ACS758 Arduino Current Sensor Tutorial

Measuring Higher Current with your Arduino

ACS758 Tutorial Feature ImageThe Allegro AC758 allows for high current measurements.  Coupled with the isolation benefits of a hall sensor,  the power supply requirements and output values make it a nice fit for an Arduino.

My bench tests show the module to be very functional.  What’s not included in these tests is a determination of whether the module is fit for long term continuous service at peak current.   If your intent is to create a permanent solution,  I would do that analysis.

Otherwise I would consider it a nice proof of concept device.

Finding an ACS758

Given the current sensor range, I would consider these reasonably priced.

eBay      Amazon

ACS758 Pin Outs

There are only three connections to your Arduino.   The other two connections are to be placed in series with your load.   The ‘forward’ and ‘reverse’ labeling is relative to conventional current flow theory.

ACS758 Current Sensor Pin Outs

 

ACS758 Current Sensor Scale Factors and Offsets

The ACS758 is offered in four ranges.  Each offered range is available as either a uni-directional sensor or a bi-directional sensor.

The bi-directional sensors will measure current in both directions and are useful when measuring current flowing into or out of a battery.

The uni-directional sensors measure current in one direction only and thus allow for a larger scale factor.  This larger scale factor, when properly designed for, can offer better measurement resolution.

Successfully using this sensor requires applying the correct scale factor and offset.  The table below is derived from the ACS758 Datasheet.

RangeDirectionScale FactorOffset
50 AmpUni-directional60 mV per Amp0.6 Volts
50 AmpBi-directional40 mV per Amp2.5 Volts
100 AmpUni-directional40 mV per Amp0.6 Volts
100 AmpBi-directional20 mV per Amp2.5 Volts
150 AmpUni-directional26.7 mV per Amp0.6 Volts
150 AmpBi-directional13.3 mV per Amp2.5 Volts
200 AmpUni-directional20 mV per Amp0.6 Volts
200 AmpBi-directional10 mV per Amp2.5 Volts

 

ACS758 Arduino Tutorial

Connect the ACS758 to your Arduino and Load

Key in the picture below is the reminder to make solid connections.   Things heat and burn pretty quickly if you don’t.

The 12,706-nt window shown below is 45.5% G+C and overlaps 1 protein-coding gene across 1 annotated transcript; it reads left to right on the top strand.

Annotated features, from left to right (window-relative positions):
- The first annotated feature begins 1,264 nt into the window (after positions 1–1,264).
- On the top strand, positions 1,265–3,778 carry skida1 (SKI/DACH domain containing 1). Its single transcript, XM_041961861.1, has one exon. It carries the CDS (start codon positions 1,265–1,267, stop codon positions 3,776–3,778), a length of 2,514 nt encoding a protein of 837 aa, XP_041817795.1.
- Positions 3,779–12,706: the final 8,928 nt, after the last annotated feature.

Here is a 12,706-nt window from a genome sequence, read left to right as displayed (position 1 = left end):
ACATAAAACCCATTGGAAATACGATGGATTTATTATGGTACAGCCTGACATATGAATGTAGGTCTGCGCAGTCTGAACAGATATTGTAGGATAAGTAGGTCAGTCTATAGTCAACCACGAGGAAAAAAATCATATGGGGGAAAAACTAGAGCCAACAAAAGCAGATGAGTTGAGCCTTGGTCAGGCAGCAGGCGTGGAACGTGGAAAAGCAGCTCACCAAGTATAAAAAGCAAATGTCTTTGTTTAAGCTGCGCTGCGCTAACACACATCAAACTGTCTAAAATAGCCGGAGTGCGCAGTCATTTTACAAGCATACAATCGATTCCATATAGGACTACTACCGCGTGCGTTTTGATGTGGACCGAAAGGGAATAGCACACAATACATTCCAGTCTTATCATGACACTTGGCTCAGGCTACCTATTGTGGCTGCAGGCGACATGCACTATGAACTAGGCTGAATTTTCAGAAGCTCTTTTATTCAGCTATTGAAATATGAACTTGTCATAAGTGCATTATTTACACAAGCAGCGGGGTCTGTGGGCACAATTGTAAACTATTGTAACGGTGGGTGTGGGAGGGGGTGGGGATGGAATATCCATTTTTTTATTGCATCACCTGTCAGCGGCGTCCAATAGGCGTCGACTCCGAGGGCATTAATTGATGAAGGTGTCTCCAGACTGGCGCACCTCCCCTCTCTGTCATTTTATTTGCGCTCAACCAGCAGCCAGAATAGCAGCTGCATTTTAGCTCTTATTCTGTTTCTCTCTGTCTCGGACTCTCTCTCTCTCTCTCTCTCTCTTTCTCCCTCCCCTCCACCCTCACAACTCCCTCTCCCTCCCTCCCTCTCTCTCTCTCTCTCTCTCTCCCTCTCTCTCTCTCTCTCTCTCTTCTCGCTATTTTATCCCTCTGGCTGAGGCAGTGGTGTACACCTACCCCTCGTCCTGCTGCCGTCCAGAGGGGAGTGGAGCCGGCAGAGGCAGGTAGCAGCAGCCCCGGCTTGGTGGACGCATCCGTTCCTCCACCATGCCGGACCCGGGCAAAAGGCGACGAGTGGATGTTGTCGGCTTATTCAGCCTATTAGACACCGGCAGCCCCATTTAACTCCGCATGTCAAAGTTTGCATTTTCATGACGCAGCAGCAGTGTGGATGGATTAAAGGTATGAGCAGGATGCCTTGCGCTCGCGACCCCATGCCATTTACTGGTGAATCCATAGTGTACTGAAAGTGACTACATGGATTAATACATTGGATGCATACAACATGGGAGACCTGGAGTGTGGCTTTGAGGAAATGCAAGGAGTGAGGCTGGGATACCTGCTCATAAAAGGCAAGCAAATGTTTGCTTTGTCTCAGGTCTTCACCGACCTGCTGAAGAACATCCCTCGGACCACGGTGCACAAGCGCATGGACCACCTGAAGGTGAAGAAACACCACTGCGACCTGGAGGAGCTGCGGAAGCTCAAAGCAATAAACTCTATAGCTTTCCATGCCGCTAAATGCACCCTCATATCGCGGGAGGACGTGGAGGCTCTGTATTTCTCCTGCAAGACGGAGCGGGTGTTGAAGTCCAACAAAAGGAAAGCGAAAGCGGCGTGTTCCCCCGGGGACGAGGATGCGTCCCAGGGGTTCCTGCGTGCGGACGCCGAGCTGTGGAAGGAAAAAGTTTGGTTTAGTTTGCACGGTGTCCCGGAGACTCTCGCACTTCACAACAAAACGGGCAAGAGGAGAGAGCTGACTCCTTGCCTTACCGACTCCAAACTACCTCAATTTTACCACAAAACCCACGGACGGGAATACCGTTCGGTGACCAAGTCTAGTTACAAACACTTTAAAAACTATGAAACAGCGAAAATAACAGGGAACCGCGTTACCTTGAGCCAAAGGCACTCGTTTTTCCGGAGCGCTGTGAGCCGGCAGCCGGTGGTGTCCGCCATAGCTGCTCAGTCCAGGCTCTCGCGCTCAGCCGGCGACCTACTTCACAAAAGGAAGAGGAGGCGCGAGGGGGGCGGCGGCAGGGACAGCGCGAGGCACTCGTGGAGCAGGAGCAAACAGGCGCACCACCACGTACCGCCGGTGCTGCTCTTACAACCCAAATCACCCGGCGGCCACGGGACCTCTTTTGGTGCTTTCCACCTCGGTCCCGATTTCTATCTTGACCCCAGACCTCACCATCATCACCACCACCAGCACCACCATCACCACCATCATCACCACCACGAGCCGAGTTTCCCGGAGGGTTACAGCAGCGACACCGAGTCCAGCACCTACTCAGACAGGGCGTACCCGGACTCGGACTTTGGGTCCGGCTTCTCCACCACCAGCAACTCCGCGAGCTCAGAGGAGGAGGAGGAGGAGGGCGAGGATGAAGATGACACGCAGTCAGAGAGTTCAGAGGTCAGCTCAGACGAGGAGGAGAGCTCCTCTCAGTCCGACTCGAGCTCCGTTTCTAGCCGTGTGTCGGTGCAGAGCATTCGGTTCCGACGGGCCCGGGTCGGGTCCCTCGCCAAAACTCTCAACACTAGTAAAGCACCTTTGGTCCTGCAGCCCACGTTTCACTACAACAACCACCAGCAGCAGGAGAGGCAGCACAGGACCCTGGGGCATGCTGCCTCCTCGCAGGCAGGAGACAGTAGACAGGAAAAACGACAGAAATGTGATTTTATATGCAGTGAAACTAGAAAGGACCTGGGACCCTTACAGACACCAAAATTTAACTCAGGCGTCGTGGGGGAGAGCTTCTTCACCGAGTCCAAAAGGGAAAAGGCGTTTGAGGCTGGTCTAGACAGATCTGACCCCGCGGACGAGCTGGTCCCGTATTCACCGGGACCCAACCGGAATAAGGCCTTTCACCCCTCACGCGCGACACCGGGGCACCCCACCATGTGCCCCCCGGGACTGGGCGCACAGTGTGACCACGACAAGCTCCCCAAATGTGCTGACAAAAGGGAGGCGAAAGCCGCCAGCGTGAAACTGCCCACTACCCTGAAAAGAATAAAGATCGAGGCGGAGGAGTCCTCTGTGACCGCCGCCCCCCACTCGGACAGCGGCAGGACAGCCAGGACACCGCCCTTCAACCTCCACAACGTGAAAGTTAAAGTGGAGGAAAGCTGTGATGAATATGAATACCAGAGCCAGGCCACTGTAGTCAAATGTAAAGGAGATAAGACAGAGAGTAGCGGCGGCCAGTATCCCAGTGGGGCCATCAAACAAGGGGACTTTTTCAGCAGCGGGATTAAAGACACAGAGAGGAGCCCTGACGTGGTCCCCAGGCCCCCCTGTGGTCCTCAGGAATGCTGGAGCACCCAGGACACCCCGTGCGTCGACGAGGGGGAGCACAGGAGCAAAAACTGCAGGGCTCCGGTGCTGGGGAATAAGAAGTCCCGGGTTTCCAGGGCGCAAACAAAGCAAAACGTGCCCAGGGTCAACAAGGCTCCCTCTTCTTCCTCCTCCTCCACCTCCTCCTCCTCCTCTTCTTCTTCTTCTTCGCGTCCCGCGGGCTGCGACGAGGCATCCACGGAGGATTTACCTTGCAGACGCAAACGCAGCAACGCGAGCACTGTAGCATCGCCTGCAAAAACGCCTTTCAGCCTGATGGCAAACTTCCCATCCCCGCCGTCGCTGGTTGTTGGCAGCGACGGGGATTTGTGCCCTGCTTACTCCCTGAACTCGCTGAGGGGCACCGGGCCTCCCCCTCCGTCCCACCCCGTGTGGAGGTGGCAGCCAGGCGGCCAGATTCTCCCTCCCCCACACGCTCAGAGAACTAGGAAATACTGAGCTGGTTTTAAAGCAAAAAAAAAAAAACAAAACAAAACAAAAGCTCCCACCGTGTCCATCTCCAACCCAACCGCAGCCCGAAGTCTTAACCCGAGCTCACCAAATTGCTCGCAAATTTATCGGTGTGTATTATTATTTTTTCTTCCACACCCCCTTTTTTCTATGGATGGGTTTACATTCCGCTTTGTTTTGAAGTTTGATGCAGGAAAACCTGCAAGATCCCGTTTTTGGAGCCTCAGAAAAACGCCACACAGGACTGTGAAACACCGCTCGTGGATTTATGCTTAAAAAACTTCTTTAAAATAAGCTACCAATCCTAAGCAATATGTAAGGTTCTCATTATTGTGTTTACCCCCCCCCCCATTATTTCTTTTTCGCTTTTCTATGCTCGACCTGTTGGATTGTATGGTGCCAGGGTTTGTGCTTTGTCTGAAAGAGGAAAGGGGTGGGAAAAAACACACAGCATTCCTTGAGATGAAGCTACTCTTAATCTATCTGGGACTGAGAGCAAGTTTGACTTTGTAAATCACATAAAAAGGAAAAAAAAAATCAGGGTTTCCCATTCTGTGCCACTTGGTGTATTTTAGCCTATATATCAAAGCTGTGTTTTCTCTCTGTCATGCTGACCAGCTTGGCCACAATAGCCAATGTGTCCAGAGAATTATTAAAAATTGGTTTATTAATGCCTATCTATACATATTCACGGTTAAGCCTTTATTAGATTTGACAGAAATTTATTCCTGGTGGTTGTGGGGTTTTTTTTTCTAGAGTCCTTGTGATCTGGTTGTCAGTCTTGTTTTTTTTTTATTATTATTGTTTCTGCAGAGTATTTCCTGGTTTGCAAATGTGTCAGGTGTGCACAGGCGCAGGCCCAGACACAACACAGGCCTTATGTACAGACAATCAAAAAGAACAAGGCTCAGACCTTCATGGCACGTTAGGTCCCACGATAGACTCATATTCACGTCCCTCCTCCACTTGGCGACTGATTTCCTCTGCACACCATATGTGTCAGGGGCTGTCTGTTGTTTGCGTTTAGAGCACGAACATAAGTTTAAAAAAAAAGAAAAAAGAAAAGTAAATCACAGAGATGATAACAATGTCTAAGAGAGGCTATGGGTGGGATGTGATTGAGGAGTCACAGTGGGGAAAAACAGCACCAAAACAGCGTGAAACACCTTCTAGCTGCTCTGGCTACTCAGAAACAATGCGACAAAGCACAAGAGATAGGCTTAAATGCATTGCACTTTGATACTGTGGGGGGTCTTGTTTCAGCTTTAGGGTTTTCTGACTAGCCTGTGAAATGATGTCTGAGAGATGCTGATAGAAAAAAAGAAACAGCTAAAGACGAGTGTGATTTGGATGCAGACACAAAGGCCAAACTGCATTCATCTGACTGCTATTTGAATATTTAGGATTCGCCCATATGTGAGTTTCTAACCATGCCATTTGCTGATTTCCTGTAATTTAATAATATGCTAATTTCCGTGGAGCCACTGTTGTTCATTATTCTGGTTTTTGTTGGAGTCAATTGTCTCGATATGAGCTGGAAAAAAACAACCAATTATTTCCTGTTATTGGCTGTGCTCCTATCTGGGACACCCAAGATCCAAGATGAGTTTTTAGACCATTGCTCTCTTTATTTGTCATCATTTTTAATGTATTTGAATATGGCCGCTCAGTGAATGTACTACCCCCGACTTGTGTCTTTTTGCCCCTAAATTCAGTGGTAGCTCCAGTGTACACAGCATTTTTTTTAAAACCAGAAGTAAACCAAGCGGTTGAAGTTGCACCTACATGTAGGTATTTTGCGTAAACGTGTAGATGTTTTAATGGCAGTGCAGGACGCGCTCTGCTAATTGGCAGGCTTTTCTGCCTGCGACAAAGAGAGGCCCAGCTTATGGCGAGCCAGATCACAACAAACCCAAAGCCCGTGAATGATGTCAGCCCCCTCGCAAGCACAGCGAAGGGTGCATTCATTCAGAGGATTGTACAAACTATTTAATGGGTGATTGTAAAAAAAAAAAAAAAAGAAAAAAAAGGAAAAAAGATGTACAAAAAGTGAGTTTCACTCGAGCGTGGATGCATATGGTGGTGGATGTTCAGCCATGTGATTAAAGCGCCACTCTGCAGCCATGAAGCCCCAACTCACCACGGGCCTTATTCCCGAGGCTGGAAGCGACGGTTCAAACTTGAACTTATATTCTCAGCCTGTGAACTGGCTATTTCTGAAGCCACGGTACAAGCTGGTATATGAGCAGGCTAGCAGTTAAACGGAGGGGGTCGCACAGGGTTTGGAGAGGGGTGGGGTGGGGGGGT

ACS758 Arduino Tutorial ConnectionsUpload the Arduino ACS758 Tutorial Sketch

The example code here should be modified to match your particular sensor.  Either refer to the comments in the code or in the table above.

 

/*
Henry's Bench
ACS758 Current Measurement Tutorial
*/
const int analogIn = A0;

// Set your scale factor
int mVperAmp = 40; // See Scale Factors Below

/* Scale Factors
50A bi-directional = 40
50A uni-directional = 60
100A bi-directional = 20
100A uni-directional = 40
150A bi-directional = 13.3
150A uni-directioal = 26.7
200A bi-directional = 10
200A uni-directional = 20
*/

// Set you Offset
int ACSoffset = 2500; // See offsets below

/* Offsets
If bi-directional = 2500
If uni- directional = 600
*/

int RawValue= 0;
double Voltage = 0;
double Amps = 0;

void setup(){ 
 Serial.begin(9600);
}

void loop(){
 
 RawValue = analogRead(analogIn);
 Voltage = (RawValue / 1023.0) * 5000; // Gets you mV
 Amps = ((Voltage - ACSoffset) / mVperAmp);
 
 Serial.print("Raw Value = " ); // shows pre-scaled value 
 Serial.print(RawValue); 
 Serial.print("\t mV = "); // shows the voltage measured 
 Serial.print(Voltage,3); // the '3' after voltage allows you to display 3 digits after decimal point
 Serial.print("\t Amps = "); // shows the voltage measured 
 Serial.println(Amps,3); // the '3' after voltage allows you to display 3 digits after decimal point
 delay(2500); 
 
}

Measuring AC Current with the ACS758

The ACS758 can be used to measure AC Current.  To measure AC current of a clean sine wave,   you can refer to the tutorial for the ACS712.